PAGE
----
BACKGROUND: Surgical resection of epileptic foci relies on accurate localization of the epileptogenic zone, often achieved by subdural and depth electrodes. Our epilepsy center has treated selected children with poorly localized medically refractory epilepsy with a staged surgical protocol, with at least 1 phase of invasive monitoring for localization and resection of epileptic foci.
OBJECTIVE: To evaluate the safety of staged surgical treatments for refractory epilepsy among children.
METHODS: Data were retrospectively collected, including surgical details and complications of all patients who underwent invasive monitoring.
RESULTS: A total of 161 children underwent 200 admissions including staged procedures (>1 surgery during 1 hospital admission), and 496 total surgeries. Average age at surgery was 7 years (range, 8 months to 16.5 years). A total of 250 surgeries included resections (and invasive monitoring), and 189 involved electrode placement only. The cumulative total number of surgeries per patient ranged from 2 to 10 (average, 3). The average duration of monitoring was 10 days (range, 1-30). There were no deaths. Follow-up ranged from 1 month to 10 years. Major complications included unexpected new permanent mild neurological deficits (2%/admission), central nervous system or bone flap infections (1.5%/admission), intracranial hemorrhage, cerebrospinal fluid leak, and a retained strip (each 0.5%/admission). Minor complications included bone absorption (5%/admission), positive surveillance sub-/epidural cultures in asymptomatic patients (5.5%/admission), noninfectious fever (5%/admission), and wound complications (3%/admission). Thirty complications necessitated additional surgical treatment.
CONCLUSION: Staged epilepsy surgery with invasive electrode monitoring is safe in children with poorly localized medically refractory epilepsy. The rate of major complications is low and appears comparable to that associated with other elective neurosurgical procedures.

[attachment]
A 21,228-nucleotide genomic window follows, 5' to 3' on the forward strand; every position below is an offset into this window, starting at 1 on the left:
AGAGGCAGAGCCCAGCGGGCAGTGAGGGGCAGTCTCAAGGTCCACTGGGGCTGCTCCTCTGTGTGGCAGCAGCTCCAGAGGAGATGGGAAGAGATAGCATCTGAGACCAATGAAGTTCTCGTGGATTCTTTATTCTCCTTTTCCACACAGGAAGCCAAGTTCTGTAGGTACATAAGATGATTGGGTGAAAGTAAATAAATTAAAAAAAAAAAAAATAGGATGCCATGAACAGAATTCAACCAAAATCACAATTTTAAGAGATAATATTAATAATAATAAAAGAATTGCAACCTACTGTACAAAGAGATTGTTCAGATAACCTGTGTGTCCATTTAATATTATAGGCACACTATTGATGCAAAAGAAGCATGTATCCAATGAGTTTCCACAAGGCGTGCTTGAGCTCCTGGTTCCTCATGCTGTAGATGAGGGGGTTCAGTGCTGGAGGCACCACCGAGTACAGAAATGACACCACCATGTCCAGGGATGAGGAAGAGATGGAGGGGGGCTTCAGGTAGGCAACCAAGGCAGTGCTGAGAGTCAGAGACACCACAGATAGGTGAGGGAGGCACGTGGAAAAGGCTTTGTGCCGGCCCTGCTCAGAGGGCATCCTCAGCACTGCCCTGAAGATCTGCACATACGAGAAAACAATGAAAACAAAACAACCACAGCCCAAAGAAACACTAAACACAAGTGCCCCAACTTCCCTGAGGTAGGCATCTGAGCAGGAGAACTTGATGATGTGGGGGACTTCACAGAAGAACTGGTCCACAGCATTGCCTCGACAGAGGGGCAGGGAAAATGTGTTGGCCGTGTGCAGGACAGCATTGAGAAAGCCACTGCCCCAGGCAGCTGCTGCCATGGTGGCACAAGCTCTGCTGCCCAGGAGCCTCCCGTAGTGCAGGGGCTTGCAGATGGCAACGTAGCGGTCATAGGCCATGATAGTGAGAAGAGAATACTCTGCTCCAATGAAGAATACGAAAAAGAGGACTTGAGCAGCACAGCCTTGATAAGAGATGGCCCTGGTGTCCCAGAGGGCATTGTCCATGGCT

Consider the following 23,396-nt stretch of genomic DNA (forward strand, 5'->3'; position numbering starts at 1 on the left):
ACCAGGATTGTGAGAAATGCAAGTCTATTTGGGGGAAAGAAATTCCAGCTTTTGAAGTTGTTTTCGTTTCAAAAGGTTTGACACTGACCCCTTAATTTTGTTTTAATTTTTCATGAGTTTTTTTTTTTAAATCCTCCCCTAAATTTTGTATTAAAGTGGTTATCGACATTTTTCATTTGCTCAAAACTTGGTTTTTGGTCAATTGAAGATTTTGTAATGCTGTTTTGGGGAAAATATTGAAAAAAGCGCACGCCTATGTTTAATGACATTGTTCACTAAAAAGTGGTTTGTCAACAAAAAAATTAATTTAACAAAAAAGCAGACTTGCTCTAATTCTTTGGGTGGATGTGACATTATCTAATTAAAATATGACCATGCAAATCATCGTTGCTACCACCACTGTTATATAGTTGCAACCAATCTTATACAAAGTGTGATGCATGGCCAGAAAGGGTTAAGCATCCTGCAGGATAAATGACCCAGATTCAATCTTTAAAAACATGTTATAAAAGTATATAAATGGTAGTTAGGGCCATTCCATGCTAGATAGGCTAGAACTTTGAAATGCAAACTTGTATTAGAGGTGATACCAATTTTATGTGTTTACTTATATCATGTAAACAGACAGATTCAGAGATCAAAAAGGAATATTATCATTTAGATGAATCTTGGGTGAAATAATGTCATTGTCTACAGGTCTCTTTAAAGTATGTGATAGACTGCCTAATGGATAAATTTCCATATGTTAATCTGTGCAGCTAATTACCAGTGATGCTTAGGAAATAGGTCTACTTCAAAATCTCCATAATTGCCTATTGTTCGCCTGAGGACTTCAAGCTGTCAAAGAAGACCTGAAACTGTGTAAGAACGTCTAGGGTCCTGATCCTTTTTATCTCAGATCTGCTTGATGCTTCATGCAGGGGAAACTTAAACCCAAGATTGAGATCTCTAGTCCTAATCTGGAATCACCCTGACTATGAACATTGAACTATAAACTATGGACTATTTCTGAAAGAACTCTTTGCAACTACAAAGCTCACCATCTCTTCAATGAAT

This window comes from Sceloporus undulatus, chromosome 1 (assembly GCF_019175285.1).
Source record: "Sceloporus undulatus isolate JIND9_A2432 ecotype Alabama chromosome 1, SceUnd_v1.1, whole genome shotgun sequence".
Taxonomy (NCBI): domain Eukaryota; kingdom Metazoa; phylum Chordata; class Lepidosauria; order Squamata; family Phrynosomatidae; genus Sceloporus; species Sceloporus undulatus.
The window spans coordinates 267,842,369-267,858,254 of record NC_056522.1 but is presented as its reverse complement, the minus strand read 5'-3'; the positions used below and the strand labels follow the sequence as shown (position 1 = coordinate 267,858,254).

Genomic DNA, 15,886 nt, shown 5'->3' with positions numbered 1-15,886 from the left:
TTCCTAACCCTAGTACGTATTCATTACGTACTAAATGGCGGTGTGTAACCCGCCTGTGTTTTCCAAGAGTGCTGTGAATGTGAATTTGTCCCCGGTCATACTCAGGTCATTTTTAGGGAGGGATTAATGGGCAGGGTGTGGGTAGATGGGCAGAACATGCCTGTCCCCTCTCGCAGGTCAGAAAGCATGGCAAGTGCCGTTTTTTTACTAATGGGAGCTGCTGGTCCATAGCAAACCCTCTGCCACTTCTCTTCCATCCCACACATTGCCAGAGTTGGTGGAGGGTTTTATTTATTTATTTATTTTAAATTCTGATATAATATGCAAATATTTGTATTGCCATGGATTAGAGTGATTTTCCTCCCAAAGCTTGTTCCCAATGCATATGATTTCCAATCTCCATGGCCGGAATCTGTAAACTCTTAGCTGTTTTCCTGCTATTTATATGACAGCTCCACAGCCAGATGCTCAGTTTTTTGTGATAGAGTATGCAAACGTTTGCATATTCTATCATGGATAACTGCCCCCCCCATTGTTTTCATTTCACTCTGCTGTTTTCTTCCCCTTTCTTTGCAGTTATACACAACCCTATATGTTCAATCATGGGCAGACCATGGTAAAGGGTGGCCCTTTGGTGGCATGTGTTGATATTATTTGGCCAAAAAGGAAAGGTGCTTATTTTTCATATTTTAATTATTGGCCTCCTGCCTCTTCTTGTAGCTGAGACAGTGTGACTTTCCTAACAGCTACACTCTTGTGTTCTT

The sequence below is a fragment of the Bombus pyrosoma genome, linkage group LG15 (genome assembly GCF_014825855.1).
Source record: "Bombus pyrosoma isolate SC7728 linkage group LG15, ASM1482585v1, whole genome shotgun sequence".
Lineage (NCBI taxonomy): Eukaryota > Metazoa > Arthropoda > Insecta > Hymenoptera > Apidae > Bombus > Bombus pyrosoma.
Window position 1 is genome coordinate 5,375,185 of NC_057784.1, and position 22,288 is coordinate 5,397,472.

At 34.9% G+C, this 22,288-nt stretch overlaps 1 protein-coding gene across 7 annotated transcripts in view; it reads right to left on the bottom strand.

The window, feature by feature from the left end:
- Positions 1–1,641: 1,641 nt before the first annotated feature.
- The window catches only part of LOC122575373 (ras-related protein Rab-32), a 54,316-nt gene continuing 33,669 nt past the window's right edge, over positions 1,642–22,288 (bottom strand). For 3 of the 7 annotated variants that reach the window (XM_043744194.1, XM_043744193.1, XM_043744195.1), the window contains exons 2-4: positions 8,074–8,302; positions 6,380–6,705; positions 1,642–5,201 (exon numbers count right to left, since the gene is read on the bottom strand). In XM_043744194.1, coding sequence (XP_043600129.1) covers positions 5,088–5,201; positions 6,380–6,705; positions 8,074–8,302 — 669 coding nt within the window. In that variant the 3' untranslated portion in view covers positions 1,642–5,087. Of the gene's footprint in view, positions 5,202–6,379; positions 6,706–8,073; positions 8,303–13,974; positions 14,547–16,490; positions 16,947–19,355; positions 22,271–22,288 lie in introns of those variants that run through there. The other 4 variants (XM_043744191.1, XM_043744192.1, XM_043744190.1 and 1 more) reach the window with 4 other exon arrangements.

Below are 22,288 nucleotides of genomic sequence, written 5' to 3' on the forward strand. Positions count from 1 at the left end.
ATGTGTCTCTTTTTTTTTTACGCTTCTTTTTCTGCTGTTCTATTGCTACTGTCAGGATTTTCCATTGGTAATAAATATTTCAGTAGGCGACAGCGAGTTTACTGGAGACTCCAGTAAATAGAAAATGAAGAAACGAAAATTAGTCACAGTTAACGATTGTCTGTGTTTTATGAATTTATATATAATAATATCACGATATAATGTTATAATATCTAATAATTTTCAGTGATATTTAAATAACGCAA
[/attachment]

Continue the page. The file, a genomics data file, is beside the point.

ABBREVIATIONS: CEC, Comprehensive Epilepsy Center
CNS, central nervous system
EZ, epileptic zone
SPECT, single-photon emission computed tomography
TSC, tuberous sclerosis complex
VEEG, video electroencephalography
*Division of Pediatric Neurosurgery, Department of Neurosurgery,
‡The Comprehensive Epilepsy Center, NYU Langone Medical Center, New York University School of Medicine, New York, New York;
§Department of Pediatric Neurosurgery, Dana Children's Hospital, Tel Aviv Medical Center, Tel Aviv, Israel;
‖Department of Neurology, The Medical College of Wisconsin, Milwaukee, Wisconsin
Correspondence: Jonathan Roth, MD, Department of Pediatric Neurosurgery, Dana Children's Hospital, Tel Aviv Medical Center, 6 Weizman Street, Tel Aviv, 64239 Israel. E-mail: firstname.lastname@example.org
Received July 23, 2013
Accepted October 14, 2013
Surgery is an accepted tool to treat medically refractory epilepsy.1 In contrast to epilepsy associated with single lesions or mesial temporal sclerosis, nonlesional epilepsy or epilepsy associated with multiple lesions necessitates accurate preresection mapping of the epileptogenic zone (EZ).2 This is especially important in multifocal epilepsies, in particular, those associated with malformations of cortical development, as seen in tuberous sclerosis complex (TSC). After noninvasive studies (such as surface video EEG [VEEG], magnetoencephalography [MEG], and positron emission tomography [PET], and single-photon emission computer tomography [SPECT]), the EZ often remains poorly defined. Several invasive techniques have been used to better define the EZ, including stereo EEG,3 subdural strips and grids,4 and depth electrodes.5